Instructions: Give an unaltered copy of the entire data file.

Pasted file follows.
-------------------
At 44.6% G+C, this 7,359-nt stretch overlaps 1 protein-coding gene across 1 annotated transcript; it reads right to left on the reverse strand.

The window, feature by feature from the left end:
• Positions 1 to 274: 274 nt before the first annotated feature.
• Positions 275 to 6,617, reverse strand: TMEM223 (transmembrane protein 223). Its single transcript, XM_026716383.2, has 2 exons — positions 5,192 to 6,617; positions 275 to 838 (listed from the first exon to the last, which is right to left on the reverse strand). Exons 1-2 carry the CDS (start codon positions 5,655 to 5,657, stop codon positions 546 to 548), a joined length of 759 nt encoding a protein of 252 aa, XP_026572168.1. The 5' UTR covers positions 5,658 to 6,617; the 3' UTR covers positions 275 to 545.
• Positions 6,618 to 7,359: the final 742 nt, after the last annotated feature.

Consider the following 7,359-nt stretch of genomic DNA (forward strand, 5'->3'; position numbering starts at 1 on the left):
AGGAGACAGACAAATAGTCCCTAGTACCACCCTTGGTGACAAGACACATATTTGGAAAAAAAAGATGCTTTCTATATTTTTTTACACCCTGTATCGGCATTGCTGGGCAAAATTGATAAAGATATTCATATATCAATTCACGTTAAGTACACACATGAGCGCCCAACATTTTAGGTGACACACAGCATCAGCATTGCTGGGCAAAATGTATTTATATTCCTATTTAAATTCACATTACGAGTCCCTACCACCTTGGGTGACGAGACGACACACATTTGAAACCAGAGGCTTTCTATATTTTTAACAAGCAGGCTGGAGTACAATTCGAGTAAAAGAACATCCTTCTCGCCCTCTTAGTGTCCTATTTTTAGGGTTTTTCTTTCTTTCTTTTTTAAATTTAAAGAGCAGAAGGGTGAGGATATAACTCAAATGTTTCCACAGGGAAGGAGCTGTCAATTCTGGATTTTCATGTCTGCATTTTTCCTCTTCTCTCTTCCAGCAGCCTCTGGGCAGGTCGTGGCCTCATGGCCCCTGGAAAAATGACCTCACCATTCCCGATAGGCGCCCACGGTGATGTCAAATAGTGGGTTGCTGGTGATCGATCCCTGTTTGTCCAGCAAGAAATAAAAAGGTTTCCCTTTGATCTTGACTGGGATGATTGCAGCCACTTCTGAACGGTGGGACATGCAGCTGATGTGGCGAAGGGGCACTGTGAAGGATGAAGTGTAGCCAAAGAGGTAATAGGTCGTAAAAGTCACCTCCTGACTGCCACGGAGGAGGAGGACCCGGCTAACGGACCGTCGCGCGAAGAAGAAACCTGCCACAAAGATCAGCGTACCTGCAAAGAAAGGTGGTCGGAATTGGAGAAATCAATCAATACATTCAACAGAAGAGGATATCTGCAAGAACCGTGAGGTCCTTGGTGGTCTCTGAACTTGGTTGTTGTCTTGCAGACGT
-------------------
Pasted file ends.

At 44.6% G+C, this 7,359-nt stretch overlaps 1 protein-coding gene across 1 annotated transcript; it reads right to left on the reverse strand.

The window, feature by feature from the left end:
• Positions 1 to 274: 274 nt before the first annotated feature.
• Positions 275 to 6,617, reverse strand: TMEM223 (transmembrane protein 223). Its single transcript, XM_026716383.2, has 2 exons — positions 5,192 to 6,617; positions 275 to 838 (listed from the first exon to the last, which is right to left on the reverse strand). Exons 1-2 carry the CDS (start codon positions 5,655 to 5,657, stop codon positions 546 to 548), a joined length of 759 nt encoding a protein of 252 aa, XP_026572168.1. The 5' UTR covers positions 5,658 to 6,617; the 3' UTR covers positions 275 to 545.
• Positions 6,618 to 7,359: the final 742 nt, after the last annotated feature.

Consider the following 7,359-nt stretch of genomic DNA (forward strand, 5'->3'; position numbering starts at 1 on the left):
AGGAGACAGACAAATAGTCCCTAGTACCACCCTTGGTGACAAGACACATATTTGGAAAAAAAAGATGCTTTCTATATTTTTTTACACCCTGTATCGGCATTGCTGGGCAAAATTGATAAAGATATTCATATATCAATTCACGTTAAGTACACACATGAGCGCCCAACATTTTAGGTGACACACAGCATCAGCATTGCTGGGCAAAATGTATTTATATTCCTATTTAAATTCACATTACGAGTCCCTACCACCTTGGGTGACGAGACGACACACATTTGAAACCAGAGGCTTTCTATATTTTTAACAAGCAGGCTGGAGTACAATTCGAGTAAAAGAACATCCTTCTCGCCCTCTTAGTGTCCTATTTTTAGGGTTTTTCTTTCTTTCTTTTTTAAATTTAAAGAGCAGAAGGGTGAGGATATAACTCAAATGTTTCCACAGGGAAGGAGCTGTCAATTCTGGATTTTCATGTCTGCATTTTTCCTCTTCTCTCTTCCAGCAGCCTCTGGGCAGGTCGTGGCCTCATGGCCCCTGGAAAAATGACCTCACCATTCCCGATAGGCGCCCACGGTGATGTCAAATAGTGGGTTGCTGGTGATCGATCCCTGTTTGTCCAGCAAGAAATAAAAAGGTTTCCCTTTGATCTTGACTGGGATGATTGCAGCCACTTCTGAACGGTGGGACATGCAGCTGATGTGGCGAAGGGGCACTGTGAAGGATGAAGTGTAGCCAAAGAGGTAATAGGTCGTAAAAGTCACCTCCTGACTGCCACGGAGGAGGAGGACCCGGCTAACGGACCGTCGCGCGAAGAAGAAACCTGCCACAAAGATCAGCGTACCTGCAAAGAAAGGTGGTCGGAATTGGAGAAATCAATCAATACATTCAACAGAAGAGGATATCTGCAAGAACCGTGAGGTCCTTGGTGGTCTCTGAACTTGGTTGTTGTCTTGCAGACGT